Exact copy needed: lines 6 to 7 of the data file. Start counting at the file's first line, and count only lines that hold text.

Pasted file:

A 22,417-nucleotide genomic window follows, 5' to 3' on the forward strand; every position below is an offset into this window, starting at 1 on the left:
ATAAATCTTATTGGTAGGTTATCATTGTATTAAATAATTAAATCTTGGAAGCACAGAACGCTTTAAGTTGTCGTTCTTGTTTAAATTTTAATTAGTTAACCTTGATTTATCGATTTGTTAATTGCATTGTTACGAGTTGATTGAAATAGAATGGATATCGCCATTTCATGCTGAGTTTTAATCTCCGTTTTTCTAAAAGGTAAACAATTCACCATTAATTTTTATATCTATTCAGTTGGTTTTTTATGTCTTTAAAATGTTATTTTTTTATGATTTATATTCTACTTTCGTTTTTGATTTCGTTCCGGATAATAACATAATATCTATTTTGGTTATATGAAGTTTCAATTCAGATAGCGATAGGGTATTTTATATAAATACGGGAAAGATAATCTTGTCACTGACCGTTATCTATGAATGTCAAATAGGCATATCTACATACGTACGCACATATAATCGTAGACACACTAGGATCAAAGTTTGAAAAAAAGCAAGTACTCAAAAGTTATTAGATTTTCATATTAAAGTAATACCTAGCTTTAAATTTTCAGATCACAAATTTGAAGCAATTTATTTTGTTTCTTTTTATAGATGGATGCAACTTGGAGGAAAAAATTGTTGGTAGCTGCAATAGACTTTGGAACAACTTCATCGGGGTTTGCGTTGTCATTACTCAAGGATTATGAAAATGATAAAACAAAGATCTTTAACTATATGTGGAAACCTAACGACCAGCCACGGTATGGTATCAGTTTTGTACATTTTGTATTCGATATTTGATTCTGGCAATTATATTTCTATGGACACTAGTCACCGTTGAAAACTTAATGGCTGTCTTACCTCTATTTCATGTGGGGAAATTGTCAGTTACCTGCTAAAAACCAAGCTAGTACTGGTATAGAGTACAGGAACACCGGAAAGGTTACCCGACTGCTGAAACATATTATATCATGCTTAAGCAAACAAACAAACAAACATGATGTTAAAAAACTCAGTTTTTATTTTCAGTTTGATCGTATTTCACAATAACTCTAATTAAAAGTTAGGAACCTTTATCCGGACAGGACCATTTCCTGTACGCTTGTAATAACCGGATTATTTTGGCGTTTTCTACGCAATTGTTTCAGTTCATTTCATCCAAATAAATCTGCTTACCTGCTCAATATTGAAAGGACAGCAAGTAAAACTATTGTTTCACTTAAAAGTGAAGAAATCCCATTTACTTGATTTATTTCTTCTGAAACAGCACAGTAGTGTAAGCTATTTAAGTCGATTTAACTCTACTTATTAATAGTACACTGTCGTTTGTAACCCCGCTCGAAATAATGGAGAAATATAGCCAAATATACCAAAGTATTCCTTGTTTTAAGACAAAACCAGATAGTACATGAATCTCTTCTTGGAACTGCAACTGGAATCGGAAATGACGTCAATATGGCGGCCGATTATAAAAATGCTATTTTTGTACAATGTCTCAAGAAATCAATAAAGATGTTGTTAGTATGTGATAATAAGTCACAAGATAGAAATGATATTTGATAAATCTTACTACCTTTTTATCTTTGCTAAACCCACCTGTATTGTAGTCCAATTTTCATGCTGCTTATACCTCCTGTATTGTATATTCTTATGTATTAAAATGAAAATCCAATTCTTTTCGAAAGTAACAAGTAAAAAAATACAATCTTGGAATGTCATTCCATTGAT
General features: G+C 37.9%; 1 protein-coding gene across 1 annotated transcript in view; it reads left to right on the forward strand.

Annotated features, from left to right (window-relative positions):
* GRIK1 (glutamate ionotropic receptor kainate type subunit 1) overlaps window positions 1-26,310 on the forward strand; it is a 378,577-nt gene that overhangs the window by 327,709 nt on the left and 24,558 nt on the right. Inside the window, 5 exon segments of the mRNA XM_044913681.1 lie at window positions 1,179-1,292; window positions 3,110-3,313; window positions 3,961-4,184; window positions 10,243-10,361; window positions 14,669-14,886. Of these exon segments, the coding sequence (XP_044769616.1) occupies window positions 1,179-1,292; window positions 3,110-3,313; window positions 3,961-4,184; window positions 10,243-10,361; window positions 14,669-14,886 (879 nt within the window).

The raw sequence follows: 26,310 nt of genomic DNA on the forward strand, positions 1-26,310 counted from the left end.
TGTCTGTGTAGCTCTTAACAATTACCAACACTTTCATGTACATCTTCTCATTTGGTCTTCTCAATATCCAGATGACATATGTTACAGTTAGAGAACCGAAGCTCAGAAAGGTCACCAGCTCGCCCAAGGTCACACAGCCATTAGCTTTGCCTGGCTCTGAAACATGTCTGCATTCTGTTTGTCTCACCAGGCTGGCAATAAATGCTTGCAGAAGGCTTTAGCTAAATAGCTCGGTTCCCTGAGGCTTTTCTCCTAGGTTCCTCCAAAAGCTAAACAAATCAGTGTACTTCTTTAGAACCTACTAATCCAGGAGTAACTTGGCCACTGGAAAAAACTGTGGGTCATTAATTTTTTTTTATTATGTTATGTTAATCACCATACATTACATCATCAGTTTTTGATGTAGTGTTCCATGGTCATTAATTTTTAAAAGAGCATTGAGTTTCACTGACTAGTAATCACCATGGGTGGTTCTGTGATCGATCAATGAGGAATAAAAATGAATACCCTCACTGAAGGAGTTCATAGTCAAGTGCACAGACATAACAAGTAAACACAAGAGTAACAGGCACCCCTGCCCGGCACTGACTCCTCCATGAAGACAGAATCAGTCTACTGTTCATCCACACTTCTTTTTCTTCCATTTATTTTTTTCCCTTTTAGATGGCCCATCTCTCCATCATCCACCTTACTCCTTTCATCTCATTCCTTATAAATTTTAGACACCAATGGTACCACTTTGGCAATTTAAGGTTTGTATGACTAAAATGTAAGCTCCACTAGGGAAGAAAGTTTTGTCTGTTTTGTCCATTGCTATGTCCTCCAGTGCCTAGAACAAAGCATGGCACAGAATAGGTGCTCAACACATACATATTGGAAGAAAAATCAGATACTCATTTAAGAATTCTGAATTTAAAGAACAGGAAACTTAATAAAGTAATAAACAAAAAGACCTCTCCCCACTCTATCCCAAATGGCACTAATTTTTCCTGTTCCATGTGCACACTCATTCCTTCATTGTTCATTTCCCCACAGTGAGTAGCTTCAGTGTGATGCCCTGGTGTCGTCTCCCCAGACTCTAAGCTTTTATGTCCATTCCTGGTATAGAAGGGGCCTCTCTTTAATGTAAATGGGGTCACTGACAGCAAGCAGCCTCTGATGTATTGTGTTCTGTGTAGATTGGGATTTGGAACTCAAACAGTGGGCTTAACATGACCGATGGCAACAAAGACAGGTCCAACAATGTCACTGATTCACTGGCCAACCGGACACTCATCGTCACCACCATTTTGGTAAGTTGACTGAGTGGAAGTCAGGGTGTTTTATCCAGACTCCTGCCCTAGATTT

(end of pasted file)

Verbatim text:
The raw sequence follows: 26,310 nt of genomic DNA on the forward strand, positions 1-26,310 counted from the left end.
TGTCTGTGTAGCTCTTAACAATTACCAACACTTTCATGTACATCTTCTCATTTGGTCTTCTCAATATCCAGATGACATATGTTACAGTTAGAGAACCGAAGCTCAGAAAGGTCACCAGCTCGCCCAAGGTCACACAGCCATTAGCTTTGCCTGGCTCTGAAACATGTCTGCATTCTGTTTGTCTCACCAGGCTGGCAATAAATGCTTGCAGAAGGCTTTAGCTAAATAGCTCGGTTCCCTGAGGCTTTTCTCCTAGGTTCCTCCAAAAGCTAAACAAATCAGTGTACTTCTTTAGAACCTACTAATCCAGGAGTAACTTGGCCACTGGAAAAAACTGTGGGTCATTAATTTTTTTTTATTATGTTATGTTAATCACCATACATTACATCATCAGTTTTTGATGTAGTGTTCCATGGTCATTAATTTTTAAAAGAGCATTGAGTTTCACTGACTAGTAATCACCATGGGTGGTTCTGTGATCGATCAATGAGGAATAAAAATGAATACCCTCACTGAAGGAGTTCATAGTCAAGTGCACAGACATAACAAGTAAACACAAGAGTAACAGGCACCCCTGCCCGGCACTGACTCCTCCATGAAGACAGAATCAGTCTACTGTTCATCCACACTTCTTTTTCTTCCATTTATTTTTTTCCCTTTTAGATGGCCCATCTCTCCATCATCCACCTTACTCCTTTCATCTCATTCCTTATAAATTTTAGACACCAATGGTACCACTTTGGCAATTTAAGGTTTGTATGACTAAAATGTAAGCTCCACTAGGGAAGAAAGTTTTGTCTGTTTTGTCCATTGCTATGTCCTCCAGTGCCTAGAACAAAGCATGGCACAGAATAGGTGCTCAACACATACATATTGGAAGAAAAATCAGATACTCATTTAAGAATTCTGAATTTAAAGAACAGGAAACTTAATAAAGTAATAAACAAAAAGACCTCTCCCCACTCTATCCCAAATGGCACTAATTTTTCCTGTTCCATGTGCACACTCATTCCTTCATTGTTCATTTCCCCACAGTGAGTAGCTTCAGTGTGATGCCCTGGTGTCGTCTCCCCAGACTCTAAGCTTTTATGTCCATTCCTGGTATAGAAGGGGCCTCTCTTTAATGTAAATGGGGTCACTGACAGCAAGCAGCCTCTGATGTATTGTGTTCTGTGTAGATTGGGATTTGGAACTCAAACAGTGGGCTTAACATGACCGATGGCAACAAAGACAGGTCCAACAATGTCACTGATTCACTGGCCAACCGGACACTCATCGTCACCACCATTTTGGTAAGTTGACTGAGTGGAAGTCAGGGTGTTTTATCCAGACTCCTGCCCTAGATTT